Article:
February 21, 2016 / 10:03 PM / 3 years ago

Egyptian rights group asks court to halt official move to shut it down

CAIRO (Reuters) - An Egyptian organization that documents rights abuses and treats torture victims said on Sunday it had filed an urgent application to a court in the hope of halting plans by authorities to shut it down on Monday.

Protesters gather in front of the Cairo security directorate in Cairo, Egypt, February 18, 2016. REUTERS/Mohamed Abd El Ghany

The director of the Nadeem Center for the Rehabilitation of Victims of Violence and Torture told a news conference that a health ministry decision to shut it down was part of the toughest crackdown on dissent in Egypt’s modern history.

“This is a political decision,” said Aida Seif el-Dawla. “And it’s coming from the cabinet that represents all the actors that are keen on the survival of this regime, despite the oppression and the torture that the Egyptian people are living through on a daily basis.”

Sources in the Health Ministry, which issues licenses for the Nadeem Center, have said it committed unspecified violations.

Staff of the organization said on Sunday its complaint to the administrative court argued that it should have been informed of any violations of regulations and given time to rectify them.

The center would continue to operate, said staff member Suzan Fayad, despite the closure order, which the authorities plan to implement on Monday.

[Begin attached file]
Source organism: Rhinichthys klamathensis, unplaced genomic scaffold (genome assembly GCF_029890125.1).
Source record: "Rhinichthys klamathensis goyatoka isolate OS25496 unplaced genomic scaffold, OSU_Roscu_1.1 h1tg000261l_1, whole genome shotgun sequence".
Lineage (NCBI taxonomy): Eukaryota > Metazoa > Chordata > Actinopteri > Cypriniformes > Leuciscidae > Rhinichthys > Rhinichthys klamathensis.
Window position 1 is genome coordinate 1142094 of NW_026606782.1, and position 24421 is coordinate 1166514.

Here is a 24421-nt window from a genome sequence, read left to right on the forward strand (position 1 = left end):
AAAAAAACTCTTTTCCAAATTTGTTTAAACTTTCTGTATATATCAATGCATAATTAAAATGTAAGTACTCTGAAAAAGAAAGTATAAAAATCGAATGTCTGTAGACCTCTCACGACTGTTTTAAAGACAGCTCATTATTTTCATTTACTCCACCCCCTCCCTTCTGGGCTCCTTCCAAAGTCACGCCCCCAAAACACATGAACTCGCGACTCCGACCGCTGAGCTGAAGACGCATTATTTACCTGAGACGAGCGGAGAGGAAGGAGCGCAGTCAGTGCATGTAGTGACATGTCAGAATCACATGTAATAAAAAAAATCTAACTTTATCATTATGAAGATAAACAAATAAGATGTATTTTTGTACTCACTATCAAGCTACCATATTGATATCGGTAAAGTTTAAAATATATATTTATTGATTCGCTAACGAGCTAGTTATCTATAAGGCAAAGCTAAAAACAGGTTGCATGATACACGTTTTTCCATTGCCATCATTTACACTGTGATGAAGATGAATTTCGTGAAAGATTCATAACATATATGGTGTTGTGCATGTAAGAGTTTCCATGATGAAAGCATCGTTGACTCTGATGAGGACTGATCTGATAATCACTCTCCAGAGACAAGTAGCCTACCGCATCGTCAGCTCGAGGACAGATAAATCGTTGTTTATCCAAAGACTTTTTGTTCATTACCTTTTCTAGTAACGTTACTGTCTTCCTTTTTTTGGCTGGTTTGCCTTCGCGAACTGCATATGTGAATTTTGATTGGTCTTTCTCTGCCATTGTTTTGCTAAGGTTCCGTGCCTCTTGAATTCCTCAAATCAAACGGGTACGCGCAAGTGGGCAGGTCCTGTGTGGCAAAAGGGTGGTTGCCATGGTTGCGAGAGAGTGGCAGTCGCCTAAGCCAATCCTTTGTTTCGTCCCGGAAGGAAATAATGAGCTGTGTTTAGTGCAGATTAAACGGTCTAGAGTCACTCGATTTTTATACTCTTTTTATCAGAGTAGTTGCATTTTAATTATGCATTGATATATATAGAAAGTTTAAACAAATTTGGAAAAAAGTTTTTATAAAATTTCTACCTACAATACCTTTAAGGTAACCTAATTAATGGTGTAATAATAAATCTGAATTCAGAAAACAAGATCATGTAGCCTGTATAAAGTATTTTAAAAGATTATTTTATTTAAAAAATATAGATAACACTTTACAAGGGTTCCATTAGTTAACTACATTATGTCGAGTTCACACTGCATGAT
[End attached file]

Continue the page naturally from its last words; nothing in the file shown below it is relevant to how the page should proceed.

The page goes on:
Human rights groups accuse President Abdel Fattah al-Sisi’s government of widespread abuses, allegations it denies.

As armed forces chief, Sisi toppled Islamist President Mohamed Mursi in 2013 after mass protests against his rule. Security forces killed hundreds of Mursi supporters in the streets and arrested thousands of others.

Secular activists were later rounded up. Non-governmental organizations have also been closed under what government critics say is a rollback of political freedoms won in the 2011 uprising that ended 30 years of rule under President Hosni Mubarak.

Egyptian authorities deny allegations by human rights groups and activists that security forces round up people and detain them in secret detention centers where they are tortured.

Egypt’s human rights record has come under fresh scrutiny since Italian graduate student Giulio Regeni, 28, was found dead on the outskirts of Cairo this month. His body showed signs of torture.

The government has denied media reports that he was arrested by security forces before his death.

Editing by Ahmed Aboulenein and Andrew Roche

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